Banks and money exchanges provide facilities to change money. New staff is advised to use their credit cards to withdraw cash locally and bring cash with them for the first month, rather than any form of traveler’s cheque. Kuwait airport also houses several money exchange counters for easy access.

Informative Websites



In order to qualify for residency one must have a medical check which is mostly geared towards detecting such major diseases as AIDS, Hepatitis, Malaria and TB. Those found to have serious infectious diseases are not allowed to stay in the country.
Vaccinations certificates against cholera and yellow fever are required from travelers coming from infected areas with the exception of children less than one year old. Vaccination against TB is recommended.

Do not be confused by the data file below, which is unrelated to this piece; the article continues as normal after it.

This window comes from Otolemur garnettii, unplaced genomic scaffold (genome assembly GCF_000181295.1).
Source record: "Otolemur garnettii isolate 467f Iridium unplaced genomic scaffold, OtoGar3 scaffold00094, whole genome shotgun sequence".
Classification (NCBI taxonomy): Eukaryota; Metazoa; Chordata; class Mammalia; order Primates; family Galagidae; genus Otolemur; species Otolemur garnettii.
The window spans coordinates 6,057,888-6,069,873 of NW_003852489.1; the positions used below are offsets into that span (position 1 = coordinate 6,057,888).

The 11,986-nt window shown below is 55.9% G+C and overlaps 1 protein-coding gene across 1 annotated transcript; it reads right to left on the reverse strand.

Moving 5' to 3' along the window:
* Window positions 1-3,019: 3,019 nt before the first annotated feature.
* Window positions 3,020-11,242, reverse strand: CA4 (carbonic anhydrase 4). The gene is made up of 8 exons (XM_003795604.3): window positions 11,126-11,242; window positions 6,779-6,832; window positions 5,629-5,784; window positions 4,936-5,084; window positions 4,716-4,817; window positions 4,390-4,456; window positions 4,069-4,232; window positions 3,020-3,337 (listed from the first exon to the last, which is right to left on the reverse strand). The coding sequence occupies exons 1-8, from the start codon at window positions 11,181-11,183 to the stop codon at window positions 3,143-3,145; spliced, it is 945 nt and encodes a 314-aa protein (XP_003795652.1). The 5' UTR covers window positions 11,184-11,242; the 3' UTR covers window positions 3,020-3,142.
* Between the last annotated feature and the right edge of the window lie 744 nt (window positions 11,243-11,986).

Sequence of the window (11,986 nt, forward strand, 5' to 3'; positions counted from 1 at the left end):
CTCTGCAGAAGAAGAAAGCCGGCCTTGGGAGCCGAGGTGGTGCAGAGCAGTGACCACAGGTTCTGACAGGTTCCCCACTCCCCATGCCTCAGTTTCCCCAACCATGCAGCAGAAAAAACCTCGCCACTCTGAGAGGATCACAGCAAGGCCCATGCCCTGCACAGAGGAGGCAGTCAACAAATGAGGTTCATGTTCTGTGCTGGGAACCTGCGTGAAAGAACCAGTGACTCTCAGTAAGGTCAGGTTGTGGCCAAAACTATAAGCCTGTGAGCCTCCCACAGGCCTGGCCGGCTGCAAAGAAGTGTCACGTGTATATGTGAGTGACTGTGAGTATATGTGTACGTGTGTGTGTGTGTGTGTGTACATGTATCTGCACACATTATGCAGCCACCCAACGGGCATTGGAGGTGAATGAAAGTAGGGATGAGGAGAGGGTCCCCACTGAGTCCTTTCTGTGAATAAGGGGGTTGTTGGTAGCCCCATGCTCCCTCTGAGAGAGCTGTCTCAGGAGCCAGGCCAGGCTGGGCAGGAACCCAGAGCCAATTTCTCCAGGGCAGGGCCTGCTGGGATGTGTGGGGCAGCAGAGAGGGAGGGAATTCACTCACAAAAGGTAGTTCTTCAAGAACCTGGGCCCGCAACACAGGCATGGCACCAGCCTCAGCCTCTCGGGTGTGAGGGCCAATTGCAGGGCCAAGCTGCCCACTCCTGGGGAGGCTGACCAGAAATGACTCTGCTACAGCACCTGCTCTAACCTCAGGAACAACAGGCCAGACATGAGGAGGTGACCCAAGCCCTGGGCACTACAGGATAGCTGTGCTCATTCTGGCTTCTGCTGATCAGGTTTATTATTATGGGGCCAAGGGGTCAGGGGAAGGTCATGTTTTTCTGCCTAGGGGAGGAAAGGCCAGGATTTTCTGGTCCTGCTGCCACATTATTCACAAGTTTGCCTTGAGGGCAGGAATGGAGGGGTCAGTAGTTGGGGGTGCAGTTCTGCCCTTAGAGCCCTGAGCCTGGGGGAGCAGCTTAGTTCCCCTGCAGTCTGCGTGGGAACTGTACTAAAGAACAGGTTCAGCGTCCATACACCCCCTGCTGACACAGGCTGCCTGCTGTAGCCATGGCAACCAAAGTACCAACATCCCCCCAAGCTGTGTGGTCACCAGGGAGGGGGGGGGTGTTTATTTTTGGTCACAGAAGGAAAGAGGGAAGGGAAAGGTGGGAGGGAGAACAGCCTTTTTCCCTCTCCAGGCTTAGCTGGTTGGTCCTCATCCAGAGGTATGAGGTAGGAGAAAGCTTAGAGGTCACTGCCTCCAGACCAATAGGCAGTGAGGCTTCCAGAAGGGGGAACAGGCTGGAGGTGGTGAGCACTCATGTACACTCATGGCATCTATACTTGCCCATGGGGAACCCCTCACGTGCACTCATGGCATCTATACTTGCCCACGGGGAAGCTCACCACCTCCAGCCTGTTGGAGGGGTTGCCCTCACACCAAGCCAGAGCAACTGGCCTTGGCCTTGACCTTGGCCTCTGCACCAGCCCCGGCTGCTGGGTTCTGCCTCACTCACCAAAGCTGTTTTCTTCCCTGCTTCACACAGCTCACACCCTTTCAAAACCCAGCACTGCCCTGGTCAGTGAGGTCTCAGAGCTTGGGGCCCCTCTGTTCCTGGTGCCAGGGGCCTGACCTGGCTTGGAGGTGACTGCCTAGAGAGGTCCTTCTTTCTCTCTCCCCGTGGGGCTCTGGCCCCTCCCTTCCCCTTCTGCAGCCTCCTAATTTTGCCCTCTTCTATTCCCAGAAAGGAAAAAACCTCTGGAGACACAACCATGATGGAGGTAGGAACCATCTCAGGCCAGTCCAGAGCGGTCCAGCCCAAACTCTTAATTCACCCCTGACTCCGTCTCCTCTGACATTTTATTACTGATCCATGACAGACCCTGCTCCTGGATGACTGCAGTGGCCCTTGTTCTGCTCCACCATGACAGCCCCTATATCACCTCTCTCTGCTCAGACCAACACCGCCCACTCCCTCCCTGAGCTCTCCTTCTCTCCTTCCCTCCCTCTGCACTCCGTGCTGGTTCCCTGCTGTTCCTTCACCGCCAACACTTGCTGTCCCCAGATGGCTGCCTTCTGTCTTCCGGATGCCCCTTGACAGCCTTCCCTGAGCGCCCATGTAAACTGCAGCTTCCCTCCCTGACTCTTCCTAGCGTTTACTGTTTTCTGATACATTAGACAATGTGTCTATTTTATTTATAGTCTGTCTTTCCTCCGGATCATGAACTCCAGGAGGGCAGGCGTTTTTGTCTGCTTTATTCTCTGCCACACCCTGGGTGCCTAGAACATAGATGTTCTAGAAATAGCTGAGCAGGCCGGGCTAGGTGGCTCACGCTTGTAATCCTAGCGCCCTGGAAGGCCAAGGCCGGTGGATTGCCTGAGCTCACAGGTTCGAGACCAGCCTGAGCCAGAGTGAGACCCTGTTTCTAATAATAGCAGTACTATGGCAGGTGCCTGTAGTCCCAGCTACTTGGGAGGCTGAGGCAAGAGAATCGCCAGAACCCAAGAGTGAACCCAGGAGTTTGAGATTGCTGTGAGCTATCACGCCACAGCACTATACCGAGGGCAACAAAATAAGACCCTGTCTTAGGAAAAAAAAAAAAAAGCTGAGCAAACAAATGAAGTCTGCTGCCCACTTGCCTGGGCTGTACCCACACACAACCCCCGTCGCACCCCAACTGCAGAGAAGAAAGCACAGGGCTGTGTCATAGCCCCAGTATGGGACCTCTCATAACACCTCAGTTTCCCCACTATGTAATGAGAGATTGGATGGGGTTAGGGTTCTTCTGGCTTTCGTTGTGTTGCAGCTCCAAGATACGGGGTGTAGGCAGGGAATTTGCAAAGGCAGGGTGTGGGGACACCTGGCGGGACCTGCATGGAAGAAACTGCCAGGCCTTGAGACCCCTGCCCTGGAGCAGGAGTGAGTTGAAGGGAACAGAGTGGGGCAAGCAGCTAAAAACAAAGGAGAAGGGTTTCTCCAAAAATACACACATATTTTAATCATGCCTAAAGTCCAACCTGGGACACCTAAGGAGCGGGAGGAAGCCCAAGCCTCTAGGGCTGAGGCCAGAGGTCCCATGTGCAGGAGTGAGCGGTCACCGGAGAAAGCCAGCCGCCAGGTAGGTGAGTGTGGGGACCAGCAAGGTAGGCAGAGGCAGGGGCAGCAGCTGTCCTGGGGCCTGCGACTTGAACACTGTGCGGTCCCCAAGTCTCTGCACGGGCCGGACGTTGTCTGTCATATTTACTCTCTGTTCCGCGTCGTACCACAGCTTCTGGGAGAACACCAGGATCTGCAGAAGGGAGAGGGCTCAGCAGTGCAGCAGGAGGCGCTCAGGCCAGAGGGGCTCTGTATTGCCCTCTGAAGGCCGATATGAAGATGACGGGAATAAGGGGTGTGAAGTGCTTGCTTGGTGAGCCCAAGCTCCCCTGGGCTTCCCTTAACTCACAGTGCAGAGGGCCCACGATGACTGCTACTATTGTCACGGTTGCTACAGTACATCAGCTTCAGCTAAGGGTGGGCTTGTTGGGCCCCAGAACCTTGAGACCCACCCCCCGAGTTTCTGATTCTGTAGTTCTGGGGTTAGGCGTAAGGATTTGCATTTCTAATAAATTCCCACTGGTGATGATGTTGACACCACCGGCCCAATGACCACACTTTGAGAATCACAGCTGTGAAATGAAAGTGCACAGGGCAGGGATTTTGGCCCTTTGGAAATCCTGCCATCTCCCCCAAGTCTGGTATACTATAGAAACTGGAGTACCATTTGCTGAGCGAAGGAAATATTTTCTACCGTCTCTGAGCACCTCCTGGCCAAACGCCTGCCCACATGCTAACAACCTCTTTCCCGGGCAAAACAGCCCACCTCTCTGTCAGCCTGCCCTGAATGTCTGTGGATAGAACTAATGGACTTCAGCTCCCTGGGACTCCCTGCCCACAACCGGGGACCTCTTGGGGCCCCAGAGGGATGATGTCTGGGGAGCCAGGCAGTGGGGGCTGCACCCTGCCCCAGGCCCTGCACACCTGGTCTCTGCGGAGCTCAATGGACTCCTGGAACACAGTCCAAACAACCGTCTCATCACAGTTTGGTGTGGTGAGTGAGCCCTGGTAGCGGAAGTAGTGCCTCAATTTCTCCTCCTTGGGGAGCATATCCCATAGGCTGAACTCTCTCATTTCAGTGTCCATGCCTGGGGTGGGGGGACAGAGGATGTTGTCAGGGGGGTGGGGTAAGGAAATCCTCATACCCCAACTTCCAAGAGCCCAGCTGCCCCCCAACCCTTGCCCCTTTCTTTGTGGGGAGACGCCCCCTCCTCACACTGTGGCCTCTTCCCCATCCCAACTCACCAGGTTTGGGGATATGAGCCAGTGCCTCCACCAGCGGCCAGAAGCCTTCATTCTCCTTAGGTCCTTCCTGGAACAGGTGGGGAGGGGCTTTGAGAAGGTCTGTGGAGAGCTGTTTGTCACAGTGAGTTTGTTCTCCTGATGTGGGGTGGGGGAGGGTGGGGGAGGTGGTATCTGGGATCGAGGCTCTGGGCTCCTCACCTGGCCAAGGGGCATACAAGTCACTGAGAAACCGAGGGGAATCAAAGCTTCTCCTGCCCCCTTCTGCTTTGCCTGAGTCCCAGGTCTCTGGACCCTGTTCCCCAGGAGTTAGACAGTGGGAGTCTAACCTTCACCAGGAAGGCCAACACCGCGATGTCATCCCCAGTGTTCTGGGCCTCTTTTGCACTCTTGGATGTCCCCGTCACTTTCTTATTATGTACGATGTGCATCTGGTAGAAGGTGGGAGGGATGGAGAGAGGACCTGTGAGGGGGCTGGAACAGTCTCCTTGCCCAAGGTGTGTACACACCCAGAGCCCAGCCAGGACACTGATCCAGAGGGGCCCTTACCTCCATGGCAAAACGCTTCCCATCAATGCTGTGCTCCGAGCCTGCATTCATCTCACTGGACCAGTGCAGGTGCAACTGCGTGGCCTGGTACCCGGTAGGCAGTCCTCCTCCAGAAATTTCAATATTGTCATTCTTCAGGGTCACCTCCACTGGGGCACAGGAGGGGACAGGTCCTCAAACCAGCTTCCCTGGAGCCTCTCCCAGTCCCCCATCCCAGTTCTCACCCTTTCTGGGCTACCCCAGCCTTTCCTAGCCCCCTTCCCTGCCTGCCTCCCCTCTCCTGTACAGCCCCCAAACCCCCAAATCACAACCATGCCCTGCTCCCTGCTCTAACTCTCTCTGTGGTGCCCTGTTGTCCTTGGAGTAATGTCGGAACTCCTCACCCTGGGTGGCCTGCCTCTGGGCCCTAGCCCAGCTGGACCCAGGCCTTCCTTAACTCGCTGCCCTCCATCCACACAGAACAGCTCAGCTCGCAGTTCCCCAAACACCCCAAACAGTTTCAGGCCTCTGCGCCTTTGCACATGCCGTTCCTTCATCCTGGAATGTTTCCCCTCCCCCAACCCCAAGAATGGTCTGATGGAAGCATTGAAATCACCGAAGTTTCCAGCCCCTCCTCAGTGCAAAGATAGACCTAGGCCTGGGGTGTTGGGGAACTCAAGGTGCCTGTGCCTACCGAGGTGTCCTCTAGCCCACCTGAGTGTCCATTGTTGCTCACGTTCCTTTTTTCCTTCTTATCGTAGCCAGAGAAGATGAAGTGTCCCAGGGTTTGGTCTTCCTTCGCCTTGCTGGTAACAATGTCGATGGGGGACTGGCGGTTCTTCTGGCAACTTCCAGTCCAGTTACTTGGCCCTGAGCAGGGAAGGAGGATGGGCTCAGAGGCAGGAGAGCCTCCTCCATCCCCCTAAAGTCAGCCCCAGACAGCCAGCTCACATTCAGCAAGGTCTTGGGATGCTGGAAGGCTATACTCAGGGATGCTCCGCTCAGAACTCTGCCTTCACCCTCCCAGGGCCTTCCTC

Expats are advised to contact their local Kuwait embassy to obtain latest information in this regard.
SHIPPING GOODS- Goods can be sent by both air and sea to Kuwait. Bear in mind that school accommodation provides most of the household items, almost anything that you need for daily living is all available in Kuwait. Most teachers coming new to Kuwait bring only their personal effects in the suitcase and bring any other goods they feel they need when back on holiday.
One may ship goods to Kuwait; the delivery time may vary from one courier service provider to another.
Items which seem to cause most problems are: Medicines, Sharp tools, nail cutter, knife, liquids /drinks of any kind, perfumes etc. must be avoided to carry.

Embassies Website and Contacts